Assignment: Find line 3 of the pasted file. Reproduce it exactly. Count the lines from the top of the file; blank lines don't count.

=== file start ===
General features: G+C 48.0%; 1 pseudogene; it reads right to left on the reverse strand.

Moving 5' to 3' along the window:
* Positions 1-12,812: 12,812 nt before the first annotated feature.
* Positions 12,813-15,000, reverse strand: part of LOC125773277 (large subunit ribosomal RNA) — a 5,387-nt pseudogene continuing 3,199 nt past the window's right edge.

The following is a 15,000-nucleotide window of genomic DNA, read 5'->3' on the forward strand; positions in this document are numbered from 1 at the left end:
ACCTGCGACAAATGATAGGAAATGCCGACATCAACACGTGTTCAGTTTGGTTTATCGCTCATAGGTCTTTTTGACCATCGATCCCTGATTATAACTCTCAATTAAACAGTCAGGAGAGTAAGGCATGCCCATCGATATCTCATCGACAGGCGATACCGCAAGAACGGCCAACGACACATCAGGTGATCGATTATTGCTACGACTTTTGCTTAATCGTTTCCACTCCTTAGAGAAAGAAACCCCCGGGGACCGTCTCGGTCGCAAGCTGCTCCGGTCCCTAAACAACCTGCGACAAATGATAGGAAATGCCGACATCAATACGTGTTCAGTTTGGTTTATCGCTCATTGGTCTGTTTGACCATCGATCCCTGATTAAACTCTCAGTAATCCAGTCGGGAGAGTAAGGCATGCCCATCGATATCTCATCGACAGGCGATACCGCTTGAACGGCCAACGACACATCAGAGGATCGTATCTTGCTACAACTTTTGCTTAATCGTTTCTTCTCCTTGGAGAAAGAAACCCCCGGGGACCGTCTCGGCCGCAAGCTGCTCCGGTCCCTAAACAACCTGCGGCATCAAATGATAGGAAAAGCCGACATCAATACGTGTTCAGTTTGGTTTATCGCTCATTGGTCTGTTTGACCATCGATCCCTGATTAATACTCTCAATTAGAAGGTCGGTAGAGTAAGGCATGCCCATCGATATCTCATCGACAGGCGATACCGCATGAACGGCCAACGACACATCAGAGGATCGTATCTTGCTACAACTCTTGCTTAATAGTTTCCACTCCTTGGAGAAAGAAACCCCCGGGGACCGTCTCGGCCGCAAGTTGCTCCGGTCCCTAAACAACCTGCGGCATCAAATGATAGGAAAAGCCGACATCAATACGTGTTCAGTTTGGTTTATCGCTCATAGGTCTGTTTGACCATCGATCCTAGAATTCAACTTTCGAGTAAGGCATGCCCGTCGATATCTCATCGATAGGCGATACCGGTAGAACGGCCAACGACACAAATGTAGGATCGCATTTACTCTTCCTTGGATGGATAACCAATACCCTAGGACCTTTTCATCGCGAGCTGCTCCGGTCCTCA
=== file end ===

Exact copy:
* Positions 1-12,812: 12,812 nt before the first annotated feature.